The Carolina Chocolate Drops certainly think so. They honour not only traditional bluegrass but also acknowledge the important British roots. Bill Monroe once said that bluegrass is basically Scottish bagpipes and fiddles. Listen to the Carolina Chocolate Drops and you can actually hear the influence of the bagpipes in the fiddle playing. This is what makes the music exciting. Like the Sun records of Elvis, they convey a sense of discovery and invention. Admittedly, with Elvis it was actually happening at the time that he was making his records. The music of the Carolina Chocolate Drops is retrospective. It recreates what might have happened as British musicians were introduced to the strange land of America and new influences. This, though, is a considerable achievement. It may be history but it is remarkably dramatic to hear the revolution that occurred in the 19th century, a revolution no less significant than that of the birth of rock and roll.
I thought I would never respond to another version of ‘Cornbread And Butterbeans’ but the version by the Carolina Chocolate Drops succeeds because the tentative but effective vocal exists not only in awe of the song but in what must have been happening at the time as cultures clashed. The Carolina Chocolate Drops also remember the 20th century. Rhiannon Giddens delivers an essential vocal on
‘Why Don’t You Do Right’. The strut of Peggy Lee, although admirable, is dismissed in favour of realism. Giddens captures the integrity of a song that actually describes a desperate woman being betrayed by an idle man. The Carolina Chocolate Drops are not the only bluegrass band determined to honour tradition and occasionally extend their repertoire. Old Crow Medicine Show includes a version of the Alvin Robinson rhythm and blues classic, ‘Down Home Girl’. These two bands, though, are, in the main, purists. The three musicians of the Chocolate Drops are rarely augmented. They rely on hand clapping and bones for percussion. Old Crow Medicine Show are a five piece but drums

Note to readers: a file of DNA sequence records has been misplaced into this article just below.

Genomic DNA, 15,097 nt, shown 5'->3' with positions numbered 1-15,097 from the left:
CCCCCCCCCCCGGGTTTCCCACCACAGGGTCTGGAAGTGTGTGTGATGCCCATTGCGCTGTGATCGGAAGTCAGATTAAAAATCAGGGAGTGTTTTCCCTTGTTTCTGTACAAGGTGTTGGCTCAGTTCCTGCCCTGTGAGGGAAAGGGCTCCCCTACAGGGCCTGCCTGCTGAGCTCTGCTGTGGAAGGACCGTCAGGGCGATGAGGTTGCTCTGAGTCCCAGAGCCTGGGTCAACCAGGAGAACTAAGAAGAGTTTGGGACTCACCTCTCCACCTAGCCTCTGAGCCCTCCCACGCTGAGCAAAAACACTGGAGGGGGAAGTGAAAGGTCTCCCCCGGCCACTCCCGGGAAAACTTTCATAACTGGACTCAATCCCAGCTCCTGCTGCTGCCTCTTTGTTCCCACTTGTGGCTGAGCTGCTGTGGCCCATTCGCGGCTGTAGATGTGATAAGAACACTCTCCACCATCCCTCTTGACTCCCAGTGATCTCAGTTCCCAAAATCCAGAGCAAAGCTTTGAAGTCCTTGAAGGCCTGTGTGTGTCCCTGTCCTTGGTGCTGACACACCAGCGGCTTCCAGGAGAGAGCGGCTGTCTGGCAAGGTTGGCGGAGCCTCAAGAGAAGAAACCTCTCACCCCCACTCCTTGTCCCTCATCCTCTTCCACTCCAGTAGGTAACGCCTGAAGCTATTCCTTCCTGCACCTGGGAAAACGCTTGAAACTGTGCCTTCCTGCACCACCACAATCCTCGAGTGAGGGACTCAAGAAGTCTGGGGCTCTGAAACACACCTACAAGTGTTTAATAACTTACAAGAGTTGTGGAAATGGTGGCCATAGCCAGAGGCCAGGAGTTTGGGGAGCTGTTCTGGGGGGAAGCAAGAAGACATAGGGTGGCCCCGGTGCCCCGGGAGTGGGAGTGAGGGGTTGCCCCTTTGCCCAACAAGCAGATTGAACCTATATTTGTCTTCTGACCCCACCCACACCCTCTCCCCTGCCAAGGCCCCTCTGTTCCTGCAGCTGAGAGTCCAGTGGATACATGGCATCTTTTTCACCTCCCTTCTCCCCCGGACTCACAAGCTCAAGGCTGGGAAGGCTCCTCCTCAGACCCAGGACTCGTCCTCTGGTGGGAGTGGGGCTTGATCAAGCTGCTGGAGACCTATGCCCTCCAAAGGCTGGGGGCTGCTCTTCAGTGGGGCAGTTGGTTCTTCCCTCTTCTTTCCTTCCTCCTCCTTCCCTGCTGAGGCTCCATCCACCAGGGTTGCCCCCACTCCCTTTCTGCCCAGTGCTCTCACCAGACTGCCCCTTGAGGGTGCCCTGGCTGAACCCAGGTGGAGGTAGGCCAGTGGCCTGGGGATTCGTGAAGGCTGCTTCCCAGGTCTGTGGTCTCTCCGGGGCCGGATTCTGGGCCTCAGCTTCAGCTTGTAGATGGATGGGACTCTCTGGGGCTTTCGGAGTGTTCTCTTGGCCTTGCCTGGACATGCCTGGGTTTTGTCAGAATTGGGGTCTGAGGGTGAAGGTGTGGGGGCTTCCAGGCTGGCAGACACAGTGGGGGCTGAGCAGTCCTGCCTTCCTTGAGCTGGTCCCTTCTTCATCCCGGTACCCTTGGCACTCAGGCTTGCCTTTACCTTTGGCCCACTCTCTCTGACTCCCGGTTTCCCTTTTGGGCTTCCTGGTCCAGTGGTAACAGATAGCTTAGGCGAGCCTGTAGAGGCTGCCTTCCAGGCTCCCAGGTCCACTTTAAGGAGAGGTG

are absent as are electric instruments. Both bands acknowledge what we regard as the blues. Old Crow perform a bluegrass version of ‘C C Rider’. They occasionally show the influence of Bob Dylan and like him they insist that there is a connection between bluegrass and the blues. Rhiannon Giddens provides a fine version of the traditional English song, ‘Reynadine’, yet elsewhere her singing also anticipates Bessie Smith.
Carolina Chocolate Drops are different. Not only does their bluegrass music anticipate the blues on occasion, their existence alone challenges easy assumptions. The name Carolina Chocolate Drops contains an irony worthy of Tottenham football fans. The three members of the Carolina Chocolate Drops are Afro-American. They are from Carolina and insist that in Piedmont the tradition was for both races to play bluegrass. But is that something that only happened in Piedmont or was it that the tradition merely lasted longer there? There is an excellent compilation on Old Hat records called ‘Good For What Ails You’. This contains music from the actual medicine shows. It covers the period 1927 to 1936 and mixes records by black and white musicians. In this collection, the fiddle does not feature as much as we would expect. This may be because the musicians were obliged to perform often by themselves. Who knows? Neither is it obvious from the recordings which of the musicians are white and which are black. Some of the white musicians would have also performed in black face, so history is complicated. But, before the businessmen set about defining genres and insisted on continuing separate racial identity, perhaps there was a brief period in American history when amongst musicians there was an acknowledgement of how social class can unite ordinary people. And maybe that is why bluegrass, even in its pure form, will continue to endure.